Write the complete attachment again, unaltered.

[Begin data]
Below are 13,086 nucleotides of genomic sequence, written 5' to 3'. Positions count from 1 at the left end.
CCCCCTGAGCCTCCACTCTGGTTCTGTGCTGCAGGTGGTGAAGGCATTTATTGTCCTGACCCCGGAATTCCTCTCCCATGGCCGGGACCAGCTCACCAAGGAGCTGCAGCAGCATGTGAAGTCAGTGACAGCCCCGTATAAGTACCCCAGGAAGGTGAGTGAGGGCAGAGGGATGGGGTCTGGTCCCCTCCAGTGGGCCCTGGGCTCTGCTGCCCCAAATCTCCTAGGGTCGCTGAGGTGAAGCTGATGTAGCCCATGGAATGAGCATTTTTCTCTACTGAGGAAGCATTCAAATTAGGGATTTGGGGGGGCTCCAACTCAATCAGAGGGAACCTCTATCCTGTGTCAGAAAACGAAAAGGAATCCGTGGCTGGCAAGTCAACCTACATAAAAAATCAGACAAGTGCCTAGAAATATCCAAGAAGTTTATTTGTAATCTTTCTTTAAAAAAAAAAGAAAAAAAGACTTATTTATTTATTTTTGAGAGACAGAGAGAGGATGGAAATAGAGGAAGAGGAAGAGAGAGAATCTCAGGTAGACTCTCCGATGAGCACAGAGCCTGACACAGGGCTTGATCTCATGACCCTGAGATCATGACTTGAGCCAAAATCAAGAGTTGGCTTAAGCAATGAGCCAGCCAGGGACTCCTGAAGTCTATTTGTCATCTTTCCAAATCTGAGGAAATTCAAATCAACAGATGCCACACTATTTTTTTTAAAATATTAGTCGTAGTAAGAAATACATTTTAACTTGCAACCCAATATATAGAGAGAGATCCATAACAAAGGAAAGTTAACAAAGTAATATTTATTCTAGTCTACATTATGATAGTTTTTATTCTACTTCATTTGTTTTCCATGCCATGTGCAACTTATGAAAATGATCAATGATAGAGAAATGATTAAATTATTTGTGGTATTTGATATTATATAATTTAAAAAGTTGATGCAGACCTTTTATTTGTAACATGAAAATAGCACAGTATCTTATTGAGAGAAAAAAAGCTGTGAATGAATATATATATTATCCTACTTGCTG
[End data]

Below are 13,086 nucleotides of genomic sequence, written 5' to 3'. Positions count from 1 at the left end.
CCCCCTGAGCCTCCACTCTGGTTCTGTGCTGCAGGTGGTGAAGGCATTTATTGTCCTGACCCCGGAATTCCTCTCCCATGGCCGGGACCAGCTCACCAAGGAGCTGCAGCAGCATGTGAAGTCAGTGACAGCCCCGTATAAGTACCCCAGGAAGGTGAGTGAGGGCAGAGGGATGGGGTCTGGTCCCCTCCAGTGGGCCCTGGGCTCTGCTGCCCCAAATCTCCTAGGGTCGCTGAGGTGAAGCTGATGTAGCCCATGGAATGAGCATTTTTCTCTACTGAGGAAGCATTCAAATTAGGGATTTGGGGGGGCTCCAACTCAATCAGAGGGAACCTCTATCCTGTGTCAGAAAACGAAAAGGAATCCGTGGCTGGCAAGTCAACCTACATAAAAAATCAGACAAGTGCCTAGAAATATCCAAGAAGTTTATTTGTAATCTTTCTTTAAAAAAAAAAGAAAAAAAGACTTATTTATTTATTTTTGAGAGACAGAGAGAGGATGGAAATAGAGGAAGAGGAAGAGAGAGAATCTCAGGTAGACTCTCCGATGAGCACAGAGCCTGACACAGGGCTTGATCTCATGACCCTGAGATCATGACTTGAGCCAAAATCAAGAGTTGGCTTAAGCAATGAGCCAGCCAGGGACTCCTGAAGTCTATTTGTCATCTTTCCAAATCTGAGGAAATTCAAATCAACAGATGCCACACTATTTTTTTTAAAATATTAGTCGTAGTAAGAAATACATTTTAACTTGCAACCCAATATATAGAGAGAGATCCATAACAAAGGAAAGTTAACAAAGTAATATTTATTCTAGTCTACATTATGATAGTTTTTATTCTACTTCATTTGTTTTCCATGCCATGTGCAACTTATGAAAATGATCAATGATAGAGAAATGATTAAATTATTTGTGGTATTTGATATTATATAATTTAAAAAGTTGATGCAGACCTTTTATTTGTAACATGAAAATAGCACAGTATCTTATTGAGAGAAAAAAAGCTGTGAATGAATATATATATTATCCTACTTGCTG